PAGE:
Sunday, November 15, 2009

A Leap Of Faith

Return to what you know.
For some, that's routine, for others it's the knowledge that a textbook can provide.
For me, it's sport.
Sports are easy to write about, but hard to write well about. It doesn't matter whether it's about Golf, Ice Hockey, Petanque or Fly-Fishing. If it's poorly written, it doesn't matter how good the subject might be - there won't be readers.
But here's the thing - the style of the author changes depending on the comfort and knowledge they have of their material. Obvious right? Well, maybe so - but why hasn't it been written about prior? Maybe it has. Can you prove it?
For a writer, it's not about being 'average' with their content. It's getting the best stories, most impressive leads, and crucial quotes - they make and break the text.
For an athlete, being 'average' isn't acceptable either. It just isn't. They come up with the best strategies, most impressive performances and crucial plays. And if they don't - they become fodder for the media.
You've seen what pressure can do to athletes. See it in their eyes, their shaking hands, the unecessary movements. Big moments create big characters. When you see Kobe Bryant calling for the ball on the wing, you know he's not afraid of the moment. He won't slide to the corner, shying away from the ball, gesturing "No, no - you take the final shot Lamar Odom. You make the last gasp play."
Even when Brett Favre or Peyton Manning misfires on a touchdown pass during the 2 minute drill in the 4th Quarter, you know that despite the failure, they've learnt something from the experience. That's what makes a champion. In failure, and adversity one can learn and strive forwards and become better. The desire and willpower to improve oneself is what makes a champion.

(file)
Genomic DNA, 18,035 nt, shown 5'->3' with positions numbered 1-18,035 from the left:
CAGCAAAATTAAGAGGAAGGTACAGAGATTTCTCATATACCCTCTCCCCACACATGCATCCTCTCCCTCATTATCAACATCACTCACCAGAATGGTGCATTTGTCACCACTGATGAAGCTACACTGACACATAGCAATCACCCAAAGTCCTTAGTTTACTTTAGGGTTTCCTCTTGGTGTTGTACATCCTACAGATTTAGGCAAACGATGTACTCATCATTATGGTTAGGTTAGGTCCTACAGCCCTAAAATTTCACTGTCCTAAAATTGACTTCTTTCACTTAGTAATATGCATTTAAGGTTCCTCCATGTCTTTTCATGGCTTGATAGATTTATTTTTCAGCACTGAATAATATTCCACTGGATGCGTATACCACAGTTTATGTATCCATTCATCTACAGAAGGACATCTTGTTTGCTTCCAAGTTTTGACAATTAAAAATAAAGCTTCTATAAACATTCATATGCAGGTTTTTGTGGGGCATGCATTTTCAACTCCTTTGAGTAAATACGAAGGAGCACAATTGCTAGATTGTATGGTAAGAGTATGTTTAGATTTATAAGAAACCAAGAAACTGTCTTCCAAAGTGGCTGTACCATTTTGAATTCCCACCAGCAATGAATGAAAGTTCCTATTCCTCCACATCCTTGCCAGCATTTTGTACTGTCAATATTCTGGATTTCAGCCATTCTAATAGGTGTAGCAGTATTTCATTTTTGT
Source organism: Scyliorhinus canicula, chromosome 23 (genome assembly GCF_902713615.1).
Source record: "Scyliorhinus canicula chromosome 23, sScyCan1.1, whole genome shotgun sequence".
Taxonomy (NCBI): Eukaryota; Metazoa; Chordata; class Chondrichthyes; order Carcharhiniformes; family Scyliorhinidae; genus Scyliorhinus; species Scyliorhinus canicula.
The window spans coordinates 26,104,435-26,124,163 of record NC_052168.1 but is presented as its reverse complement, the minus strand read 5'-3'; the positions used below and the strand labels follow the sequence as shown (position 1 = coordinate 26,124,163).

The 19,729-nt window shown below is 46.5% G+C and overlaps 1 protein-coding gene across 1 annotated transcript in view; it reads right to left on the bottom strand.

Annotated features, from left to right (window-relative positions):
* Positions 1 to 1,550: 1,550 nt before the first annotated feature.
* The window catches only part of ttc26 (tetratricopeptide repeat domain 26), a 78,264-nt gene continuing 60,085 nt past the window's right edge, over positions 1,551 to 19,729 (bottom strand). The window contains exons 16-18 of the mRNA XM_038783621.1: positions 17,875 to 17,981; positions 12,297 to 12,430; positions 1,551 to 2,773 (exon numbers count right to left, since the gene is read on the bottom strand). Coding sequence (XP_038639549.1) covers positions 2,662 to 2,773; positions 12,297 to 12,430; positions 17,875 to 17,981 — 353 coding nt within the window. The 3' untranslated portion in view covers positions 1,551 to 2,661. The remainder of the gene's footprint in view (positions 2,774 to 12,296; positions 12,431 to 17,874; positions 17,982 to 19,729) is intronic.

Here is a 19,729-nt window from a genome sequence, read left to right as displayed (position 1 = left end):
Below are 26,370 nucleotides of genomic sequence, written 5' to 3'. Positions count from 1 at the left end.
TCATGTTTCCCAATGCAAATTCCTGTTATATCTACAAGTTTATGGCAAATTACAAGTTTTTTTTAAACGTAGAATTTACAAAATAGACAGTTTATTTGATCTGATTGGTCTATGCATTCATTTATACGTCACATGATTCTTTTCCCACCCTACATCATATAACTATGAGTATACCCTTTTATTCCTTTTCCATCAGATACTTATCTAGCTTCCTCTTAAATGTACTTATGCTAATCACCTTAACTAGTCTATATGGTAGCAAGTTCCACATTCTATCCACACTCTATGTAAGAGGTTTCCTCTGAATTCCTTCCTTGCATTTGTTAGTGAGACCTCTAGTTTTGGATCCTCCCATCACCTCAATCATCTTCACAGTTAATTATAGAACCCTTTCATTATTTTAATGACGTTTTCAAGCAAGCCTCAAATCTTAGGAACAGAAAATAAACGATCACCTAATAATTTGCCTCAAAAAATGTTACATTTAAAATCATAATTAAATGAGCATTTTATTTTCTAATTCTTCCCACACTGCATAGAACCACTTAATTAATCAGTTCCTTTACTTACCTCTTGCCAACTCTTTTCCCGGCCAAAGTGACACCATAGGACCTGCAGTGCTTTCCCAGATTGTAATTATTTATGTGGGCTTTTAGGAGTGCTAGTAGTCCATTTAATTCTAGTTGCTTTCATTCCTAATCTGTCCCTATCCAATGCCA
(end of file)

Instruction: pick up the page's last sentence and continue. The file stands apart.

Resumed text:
Manu Ginobli was never the fastest guy on the court, or the most athletic - sure he was above average, but never exceptional - but his effort and desire set him apart from his peers. We've seen the images of him iced from ankles to knees. During the pre-season.
It takes heart to train yourself to the brink of collapse, to push that extra lap around the football field. That final benchpress that burns so much you need two spotters. The last dumbell curl that leaves your bicep screaming for hours afterwards.
And why do they do it? Why, perhaps do you do that? It's minimal gain for a whole lot of pain. Ali, The Greatest said that he could only truly know his limits and abilities once he was past pain and the psychological restraints of his mind.
That burning desire for success lies within all of us. Dormant.
It's up to you to awaken it, nobody can make you work so hard you're ready to crumple to the floor. There can be inspirations, quotes, family, role-models, the list goes on.
But at the end of all things, there is only you and your desire. You must jump to be successful, you cannot be pushed.
Take the Leap of Faith.


Moose said...

Great work here, Hursty. Great way to make a parallel between our subject matter and our coverage of the subject matter. This was very, very well-written. Great stuff.

BET said...

what in the hell is this?
I am about to read it, i was just confused i saw 1 giant paragraph though. Will give feedback in about 10 minutes.

BET said...

i enjoyed this.

Collin said...

great post

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